It’s nice to finally look forward to some warmer weather again! Though for some people, the onset of spring also brings about the threat of hay fever. Common symptoms include red, itchy eyes and sneezing. It can cause anything from mild inconvenience to debilitating problems.
At the Contact Lens Practice, we often see patients who have to deal with the negative aspects of hay fever and eyes. As a result, we offer advice on how to minimise the difficulties that arise from pesky pollen allergies.
Watch the pollen count
The Met Office provides information on the pollen count across the country. They also offer guidance on the types of pollen that are particularly prevalent during each season. During the spring and going into summer, the tree pollen count will tail off and grass pollen will take over. You may find that you are only affected by certain types of pollen. If you know which ones they are, you don’t need to be as cautious once the season for the type you are sensitive to has passed.
Put physical barriers in place to try to reduce your exposure. A touch of Vaseline beneath the nostrils can trap pollen. This prevents it from entering your system. You can also wear wraparound sunglasses to protect your eyes. At the Contact Lens Practice, we offer a range of prescription sunglasses that will do the job.
Try different medications
There are lots of medications and hay fever eyedrops out there that can help you lead a normal life. You may have to try a few to find the one that works for you. Always take hay fever medication with guidance from your pharmacist or GP. For advice on hay fever eye drops, we highly recommend that you speak to one of our optometrists, especially if you are a contact lens wearer, to seek advice before purchasing over the counter eye drops which may have adverse effects on your eyes.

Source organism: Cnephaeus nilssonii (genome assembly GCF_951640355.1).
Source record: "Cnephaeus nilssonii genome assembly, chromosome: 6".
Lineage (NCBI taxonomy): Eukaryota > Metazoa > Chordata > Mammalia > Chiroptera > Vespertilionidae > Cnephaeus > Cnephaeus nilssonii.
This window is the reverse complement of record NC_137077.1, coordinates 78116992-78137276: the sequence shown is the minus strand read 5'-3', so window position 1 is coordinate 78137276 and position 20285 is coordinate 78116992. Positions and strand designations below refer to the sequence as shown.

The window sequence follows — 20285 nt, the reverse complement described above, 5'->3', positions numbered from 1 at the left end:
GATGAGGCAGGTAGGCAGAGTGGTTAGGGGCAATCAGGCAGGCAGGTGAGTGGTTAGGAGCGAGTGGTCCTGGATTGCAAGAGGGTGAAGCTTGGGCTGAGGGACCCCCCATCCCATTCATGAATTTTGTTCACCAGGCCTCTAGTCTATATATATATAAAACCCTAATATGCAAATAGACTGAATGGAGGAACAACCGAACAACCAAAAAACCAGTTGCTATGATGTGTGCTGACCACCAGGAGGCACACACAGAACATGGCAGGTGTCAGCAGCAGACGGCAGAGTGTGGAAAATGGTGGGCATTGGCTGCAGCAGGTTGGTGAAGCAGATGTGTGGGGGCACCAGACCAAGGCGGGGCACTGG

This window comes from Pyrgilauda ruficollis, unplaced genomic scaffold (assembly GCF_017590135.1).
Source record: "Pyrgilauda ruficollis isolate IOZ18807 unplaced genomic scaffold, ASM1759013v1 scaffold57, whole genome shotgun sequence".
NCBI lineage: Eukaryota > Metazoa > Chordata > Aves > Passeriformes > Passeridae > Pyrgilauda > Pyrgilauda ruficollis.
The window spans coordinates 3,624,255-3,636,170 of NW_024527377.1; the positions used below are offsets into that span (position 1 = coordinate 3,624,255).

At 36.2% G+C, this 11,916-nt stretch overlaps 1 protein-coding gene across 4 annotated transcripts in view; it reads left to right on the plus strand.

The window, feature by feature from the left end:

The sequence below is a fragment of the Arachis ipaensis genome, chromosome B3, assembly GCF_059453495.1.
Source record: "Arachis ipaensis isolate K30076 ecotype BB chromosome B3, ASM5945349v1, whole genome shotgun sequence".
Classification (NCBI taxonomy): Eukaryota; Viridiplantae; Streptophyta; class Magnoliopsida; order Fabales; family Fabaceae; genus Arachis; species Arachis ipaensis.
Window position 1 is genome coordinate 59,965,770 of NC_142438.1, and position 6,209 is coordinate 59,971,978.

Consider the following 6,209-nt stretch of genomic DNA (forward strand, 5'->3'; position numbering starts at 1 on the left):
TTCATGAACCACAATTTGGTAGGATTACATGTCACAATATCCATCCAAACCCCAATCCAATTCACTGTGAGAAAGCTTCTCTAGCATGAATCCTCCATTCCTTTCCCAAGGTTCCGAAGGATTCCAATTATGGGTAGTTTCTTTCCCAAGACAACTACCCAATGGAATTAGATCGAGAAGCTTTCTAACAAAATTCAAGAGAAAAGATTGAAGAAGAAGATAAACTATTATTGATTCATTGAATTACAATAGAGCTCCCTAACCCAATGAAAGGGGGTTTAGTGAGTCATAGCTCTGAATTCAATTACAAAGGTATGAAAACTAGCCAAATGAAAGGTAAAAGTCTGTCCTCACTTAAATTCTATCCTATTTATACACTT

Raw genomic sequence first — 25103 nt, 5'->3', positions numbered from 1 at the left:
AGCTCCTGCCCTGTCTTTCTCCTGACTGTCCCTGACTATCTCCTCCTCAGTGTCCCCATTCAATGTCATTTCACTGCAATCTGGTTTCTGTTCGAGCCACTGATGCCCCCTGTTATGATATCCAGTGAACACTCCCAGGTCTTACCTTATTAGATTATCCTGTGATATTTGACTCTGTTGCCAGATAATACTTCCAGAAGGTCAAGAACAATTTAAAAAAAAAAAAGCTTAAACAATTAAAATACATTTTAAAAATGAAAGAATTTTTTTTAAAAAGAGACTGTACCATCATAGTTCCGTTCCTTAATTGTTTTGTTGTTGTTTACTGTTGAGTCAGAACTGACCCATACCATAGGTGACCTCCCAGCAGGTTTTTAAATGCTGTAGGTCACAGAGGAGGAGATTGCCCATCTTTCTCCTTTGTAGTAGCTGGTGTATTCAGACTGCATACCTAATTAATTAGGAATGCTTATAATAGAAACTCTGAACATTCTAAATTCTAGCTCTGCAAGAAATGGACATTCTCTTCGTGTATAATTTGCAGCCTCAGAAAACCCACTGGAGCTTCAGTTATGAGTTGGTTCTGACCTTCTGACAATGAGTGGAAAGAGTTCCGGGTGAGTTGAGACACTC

Limit your outdoor time
Sometimes, the best way to be comfortable might just be to avoid going out as much when the pollen count is high. Levels change throughout the day so you may only need to avoid times when they are likely to be highest. These are usually 8-10am and 5-7pm. Remember to close the windows in your house at these times as well.
Say no to booze
The symptoms of hay fever are caused by something called histamines. If you take regular hay fever medication, you are probably already familiar with the term ‘antihistamine’. It is a key ingredient in most preparations.
Alcohol contains histamines. If you drink, you are counteracting any good that your medication might be doing. Alcohol can also worsen the drowsy effects of many antihistamine medications. So, if you want to feel better, it’s best to lay off the alcohol during periods where the pollen count is high.
How can we help?
Getting regular support with our opticians in Birmingham can help you clarify your hay fever issues and access the help you need. You can contact the Contact Lens Practice online for advice or speak to us on the phone: 0121 643 3848.